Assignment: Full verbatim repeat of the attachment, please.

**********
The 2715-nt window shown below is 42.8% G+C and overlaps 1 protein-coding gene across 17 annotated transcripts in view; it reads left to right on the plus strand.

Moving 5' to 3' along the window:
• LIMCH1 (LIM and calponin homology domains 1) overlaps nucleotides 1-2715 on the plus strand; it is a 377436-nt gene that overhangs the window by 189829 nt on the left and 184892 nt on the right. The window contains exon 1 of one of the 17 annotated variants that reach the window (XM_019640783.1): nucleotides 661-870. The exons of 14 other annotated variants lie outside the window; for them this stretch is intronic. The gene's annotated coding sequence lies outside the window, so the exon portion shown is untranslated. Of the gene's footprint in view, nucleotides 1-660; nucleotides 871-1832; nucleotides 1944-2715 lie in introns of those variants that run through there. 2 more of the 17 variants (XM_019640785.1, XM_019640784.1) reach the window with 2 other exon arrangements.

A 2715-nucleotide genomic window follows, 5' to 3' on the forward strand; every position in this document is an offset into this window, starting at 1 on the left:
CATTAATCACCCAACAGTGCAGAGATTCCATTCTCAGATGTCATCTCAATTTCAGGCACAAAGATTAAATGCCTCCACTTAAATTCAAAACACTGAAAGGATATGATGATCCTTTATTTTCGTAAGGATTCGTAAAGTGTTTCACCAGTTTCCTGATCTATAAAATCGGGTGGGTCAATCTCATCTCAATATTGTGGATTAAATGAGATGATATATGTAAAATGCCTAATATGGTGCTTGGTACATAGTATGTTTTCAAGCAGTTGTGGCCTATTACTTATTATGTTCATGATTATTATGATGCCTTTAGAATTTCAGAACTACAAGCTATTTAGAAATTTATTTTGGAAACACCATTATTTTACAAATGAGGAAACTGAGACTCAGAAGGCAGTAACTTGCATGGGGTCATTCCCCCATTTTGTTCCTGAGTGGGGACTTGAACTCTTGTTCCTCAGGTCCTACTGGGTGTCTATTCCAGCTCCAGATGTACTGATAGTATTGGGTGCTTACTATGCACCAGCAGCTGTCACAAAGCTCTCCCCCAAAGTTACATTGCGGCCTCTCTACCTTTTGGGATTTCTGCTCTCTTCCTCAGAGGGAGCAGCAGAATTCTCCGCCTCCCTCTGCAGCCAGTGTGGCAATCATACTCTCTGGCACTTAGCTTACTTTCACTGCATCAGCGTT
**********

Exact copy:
The 2715-nt window shown below is 42.8% G+C and overlaps 1 protein-coding gene across 17 annotated transcripts in view; it reads left to right on the plus strand.

Moving 5' to 3' along the window:
• LIMCH1 (LIM and calponin homology domains 1) overlaps nucleotides 1-2715 on the plus strand; it is a 377436-nt gene that overhangs the window by 189829 nt on the left and 184892 nt on the right. The window contains exon 1 of one of the 17 annotated variants that reach the window (XM_019640783.1): nucleotides 661-870. The exons of 14 other annotated variants lie outside the window; for them this stretch is intronic. The gene's annotated coding sequence lies outside the window, so the exon portion shown is untranslated. Of the gene's footprint in view, nucleotides 1-660; nucleotides 871-1832; nucleotides 1944-2715 lie in introns of those variants that run through there. 2 more of the 17 variants (XM_019640785.1, XM_019640784.1) reach the window with 2 other exon arrangements.

A 2715-nucleotide genomic window follows, 5' to 3' on the forward strand; every position in this document is an offset into this window, starting at 1 on the left:
CATTAATCACCCAACAGTGCAGAGATTCCATTCTCAGATGTCATCTCAATTTCAGGCACAAAGATTAAATGCCTCCACTTAAATTCAAAACACTGAAAGGATATGATGATCCTTTATTTTCGTAAGGATTCGTAAAGTGTTTCACCAGTTTCCTGATCTATAAAATCGGGTGGGTCAATCTCATCTCAATATTGTGGATTAAATGAGATGATATATGTAAAATGCCTAATATGGTGCTTGGTACATAGTATGTTTTCAAGCAGTTGTGGCCTATTACTTATTATGTTCATGATTATTATGATGCCTTTAGAATTTCAGAACTACAAGCTATTTAGAAATTTATTTTGGAAACACCATTATTTTACAAATGAGGAAACTGAGACTCAGAAGGCAGTAACTTGCATGGGGTCATTCCCCCATTTTGTTCCTGAGTGGGGACTTGAACTCTTGTTCCTCAGGTCCTACTGGGTGTCTATTCCAGCTCCAGATGTACTGATAGTATTGGGTGCTTACTATGCACCAGCAGCTGTCACAAAGCTCTCCCCCAAAGTTACATTGCGGCCTCTCTACCTTTTGGGATTTCTGCTCTCTTCCTCAGAGGGAGCAGCAGAATTCTCCGCCTCCCTCTGCAGCCAGTGTGGCAATCATACTCTCTGGCACTTAGCTTACTTTCACTGCATCAGCGTT